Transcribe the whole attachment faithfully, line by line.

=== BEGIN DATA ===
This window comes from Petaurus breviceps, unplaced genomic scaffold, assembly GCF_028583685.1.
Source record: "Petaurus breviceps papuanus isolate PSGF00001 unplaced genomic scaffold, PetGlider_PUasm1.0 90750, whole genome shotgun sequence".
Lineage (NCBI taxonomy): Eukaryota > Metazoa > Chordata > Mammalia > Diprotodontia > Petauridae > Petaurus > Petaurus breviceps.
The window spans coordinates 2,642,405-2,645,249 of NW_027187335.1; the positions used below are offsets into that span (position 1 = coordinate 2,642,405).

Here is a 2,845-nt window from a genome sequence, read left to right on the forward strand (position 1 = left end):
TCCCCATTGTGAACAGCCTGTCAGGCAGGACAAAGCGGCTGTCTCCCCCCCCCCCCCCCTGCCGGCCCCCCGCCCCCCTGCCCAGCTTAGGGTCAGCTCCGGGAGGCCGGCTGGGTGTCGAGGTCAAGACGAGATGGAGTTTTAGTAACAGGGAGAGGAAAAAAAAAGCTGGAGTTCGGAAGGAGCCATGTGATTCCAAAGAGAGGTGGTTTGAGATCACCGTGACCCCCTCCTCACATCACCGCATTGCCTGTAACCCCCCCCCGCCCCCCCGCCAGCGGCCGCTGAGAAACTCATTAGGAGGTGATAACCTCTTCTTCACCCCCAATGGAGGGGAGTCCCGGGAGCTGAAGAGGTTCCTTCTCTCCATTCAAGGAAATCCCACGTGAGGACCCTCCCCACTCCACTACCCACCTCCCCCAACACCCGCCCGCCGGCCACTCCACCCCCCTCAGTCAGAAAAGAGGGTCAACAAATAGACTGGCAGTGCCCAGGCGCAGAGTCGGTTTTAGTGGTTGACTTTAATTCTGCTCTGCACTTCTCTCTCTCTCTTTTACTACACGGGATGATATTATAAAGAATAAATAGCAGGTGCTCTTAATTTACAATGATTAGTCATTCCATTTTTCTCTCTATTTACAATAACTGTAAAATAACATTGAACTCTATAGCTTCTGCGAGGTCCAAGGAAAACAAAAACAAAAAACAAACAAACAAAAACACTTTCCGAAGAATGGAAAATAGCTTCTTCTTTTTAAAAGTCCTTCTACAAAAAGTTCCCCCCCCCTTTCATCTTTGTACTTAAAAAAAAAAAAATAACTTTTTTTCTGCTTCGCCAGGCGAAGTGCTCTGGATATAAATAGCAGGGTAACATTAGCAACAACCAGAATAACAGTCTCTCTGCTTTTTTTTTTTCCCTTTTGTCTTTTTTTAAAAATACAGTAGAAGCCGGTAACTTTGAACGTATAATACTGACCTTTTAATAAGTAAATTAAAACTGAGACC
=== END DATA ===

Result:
This window comes from Petaurus breviceps, unplaced genomic scaffold, assembly GCF_028583685.1.
Source record: "Petaurus breviceps papuanus isolate PSGF00001 unplaced genomic scaffold, PetGlider_PUasm1.0 90750, whole genome shotgun sequence".
Lineage (NCBI taxonomy): Eukaryota > Metazoa > Chordata > Mammalia > Diprotodontia > Petauridae > Petaurus > Petaurus breviceps.
The window spans coordinates 2,642,405-2,645,249 of NW_027187335.1; the positions used below are offsets into that span (position 1 = coordinate 2,642,405).

Here is a 2,845-nt window from a genome sequence, read left to right on the forward strand (position 1 = left end):
TCCCCATTGTGAACAGCCTGTCAGGCAGGACAAAGCGGCTGTCTCCCCCCCCCCCCCCCTGCCGGCCCCCCGCCCCCCTGCCCAGCTTAGGGTCAGCTCCGGGAGGCCGGCTGGGTGTCGAGGTCAAGACGAGATGGAGTTTTAGTAACAGGGAGAGGAAAAAAAAAGCTGGAGTTCGGAAGGAGCCATGTGATTCCAAAGAGAGGTGGTTTGAGATCACCGTGACCCCCTCCTCACATCACCGCATTGCCTGTAACCCCCCCCCGCCCCCCCGCCAGCGGCCGCTGAGAAACTCATTAGGAGGTGATAACCTCTTCTTCACCCCCAATGGAGGGGAGTCCCGGGAGCTGAAGAGGTTCCTTCTCTCCATTCAAGGAAATCCCACGTGAGGACCCTCCCCACTCCACTACCCACCTCCCCCAACACCCGCCCGCCGGCCACTCCACCCCCCTCAGTCAGAAAAGAGGGTCAACAAATAGACTGGCAGTGCCCAGGCGCAGAGTCGGTTTTAGTGGTTGACTTTAATTCTGCTCTGCACTTCTCTCTCTCTCTTTTACTACACGGGATGATATTATAAAGAATAAATAGCAGGTGCTCTTAATTTACAATGATTAGTCATTCCATTTTTCTCTCTATTTACAATAACTGTAAAATAACATTGAACTCTATAGCTTCTGCGAGGTCCAAGGAAAACAAAAACAAAAAACAAACAAACAAAAACACTTTCCGAAGAATGGAAAATAGCTTCTTCTTTTTAAAAGTCCTTCTACAAAAAGTTCCCCCCCCCTTTCATCTTTGTACTTAAAAAAAAAAAAATAACTTTTTTTCTGCTTCGCCAGGCGAAGTGCTCTGGATATAAATAGCAGGGTAACATTAGCAACAACCAGAATAACAGTCTCTCTGCTTTTTTTTTTTCCCTTTTGTCTTTTTTTAAAAATACAGTAGAAGCCGGTAACTTTGAACGTATAATACTGACCTTTTAATAAGTAAATTAAAACTGAGACC